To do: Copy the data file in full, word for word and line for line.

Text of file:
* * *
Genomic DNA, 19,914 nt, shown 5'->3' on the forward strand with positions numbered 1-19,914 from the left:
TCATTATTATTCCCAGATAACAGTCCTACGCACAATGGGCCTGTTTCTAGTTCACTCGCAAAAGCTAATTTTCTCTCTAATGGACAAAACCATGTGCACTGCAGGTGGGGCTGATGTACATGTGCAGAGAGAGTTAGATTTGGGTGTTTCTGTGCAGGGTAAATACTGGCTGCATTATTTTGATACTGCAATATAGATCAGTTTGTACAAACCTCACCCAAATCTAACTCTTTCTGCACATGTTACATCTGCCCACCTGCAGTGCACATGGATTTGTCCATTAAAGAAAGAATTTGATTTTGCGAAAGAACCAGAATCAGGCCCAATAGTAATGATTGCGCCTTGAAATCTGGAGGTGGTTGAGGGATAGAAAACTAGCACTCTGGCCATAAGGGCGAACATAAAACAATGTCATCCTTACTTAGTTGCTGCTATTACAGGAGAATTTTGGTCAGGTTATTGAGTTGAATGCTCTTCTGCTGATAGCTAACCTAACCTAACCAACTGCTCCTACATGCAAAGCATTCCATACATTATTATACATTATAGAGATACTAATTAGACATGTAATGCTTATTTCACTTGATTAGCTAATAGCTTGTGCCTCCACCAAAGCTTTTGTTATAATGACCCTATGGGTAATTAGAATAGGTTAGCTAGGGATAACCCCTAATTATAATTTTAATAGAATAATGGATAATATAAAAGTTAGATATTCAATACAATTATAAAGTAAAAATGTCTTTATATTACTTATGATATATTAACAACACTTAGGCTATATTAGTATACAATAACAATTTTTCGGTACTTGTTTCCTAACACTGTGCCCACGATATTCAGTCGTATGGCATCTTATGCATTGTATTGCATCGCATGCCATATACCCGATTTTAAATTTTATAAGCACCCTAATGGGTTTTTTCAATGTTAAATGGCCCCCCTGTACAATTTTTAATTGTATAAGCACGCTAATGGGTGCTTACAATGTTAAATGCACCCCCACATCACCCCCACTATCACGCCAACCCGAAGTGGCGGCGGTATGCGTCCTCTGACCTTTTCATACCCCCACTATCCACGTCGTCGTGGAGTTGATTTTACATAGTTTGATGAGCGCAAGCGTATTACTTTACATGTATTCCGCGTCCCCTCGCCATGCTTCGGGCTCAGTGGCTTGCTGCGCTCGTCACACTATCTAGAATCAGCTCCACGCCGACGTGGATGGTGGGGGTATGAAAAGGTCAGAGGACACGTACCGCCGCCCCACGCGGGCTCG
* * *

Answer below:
Genomic DNA, 19,914 nt, shown 5'->3' on the forward strand with positions numbered 1-19,914 from the left:
TCATTATTATTCCCAGATAACAGTCCTACGCACAATGGGCCTGTTTCTAGTTCACTCGCAAAAGCTAATTTTCTCTCTAATGGACAAAACCATGTGCACTGCAGGTGGGGCTGATGTACATGTGCAGAGAGAGTTAGATTTGGGTGTTTCTGTGCAGGGTAAATACTGGCTGCATTATTTTGATACTGCAATATAGATCAGTTTGTACAAACCTCACCCAAATCTAACTCTTTCTGCACATGTTACATCTGCCCACCTGCAGTGCACATGGATTTGTCCATTAAAGAAAGAATTTGATTTTGCGAAAGAACCAGAATCAGGCCCAATAGTAATGATTGCGCCTTGAAATCTGGAGGTGGTTGAGGGATAGAAAACTAGCACTCTGGCCATAAGGGCGAACATAAAACAATGTCATCCTTACTTAGTTGCTGCTATTACAGGAGAATTTTGGTCAGGTTATTGAGTTGAATGCTCTTCTGCTGATAGCTAACCTAACCTAACCAACTGCTCCTACATGCAAAGCATTCCATACATTATTATACATTATAGAGATACTAATTAGACATGTAATGCTTATTTCACTTGATTAGCTAATAGCTTGTGCCTCCACCAAAGCTTTTGTTATAATGACCCTATGGGTAATTAGAATAGGTTAGCTAGGGATAACCCCTAATTATAATTTTAATAGAATAATGGATAATATAAAAGTTAGATATTCAATACAATTATAAAGTAAAAATGTCTTTATATTACTTATGATATATTAACAACACTTAGGCTATATTAGTATACAATAACAATTTTTCGGTACTTGTTTCCTAACACTGTGCCCACGATATTCAGTCGTATGGCATCTTATGCATTGTATTGCATCGCATGCCATATACCCGATTTTAAATTTTATAAGCACCCTAATGGGTTTTTTCAATGTTAAATGGCCCCCCTGTACAATTTTTAATTGTATAAGCACGCTAATGGGTGCTTACAATGTTAAATGCACCCCCACATCACCCCCACTATCACGCCAACCCGAAGTGGCGGCGGTATGCGTCCTCTGACCTTTTCATACCCCCACTATCCACGTCGTCGTGGAGTTGATTTTACATAGTTTGATGAGCGCAAGCGTATTACTTTACATGTATTCCGCGTCCCCTCGCCATGCTTCGGGCTCAGTGGCTTGCTGCGCTCGTCACACTATCTAGAATCAGCTCCACGCCGACGTGGATGGTGGGGGTATGAAAAGGTCAGAGGACACGTACCGCCGCCCCACGCGGGCTCG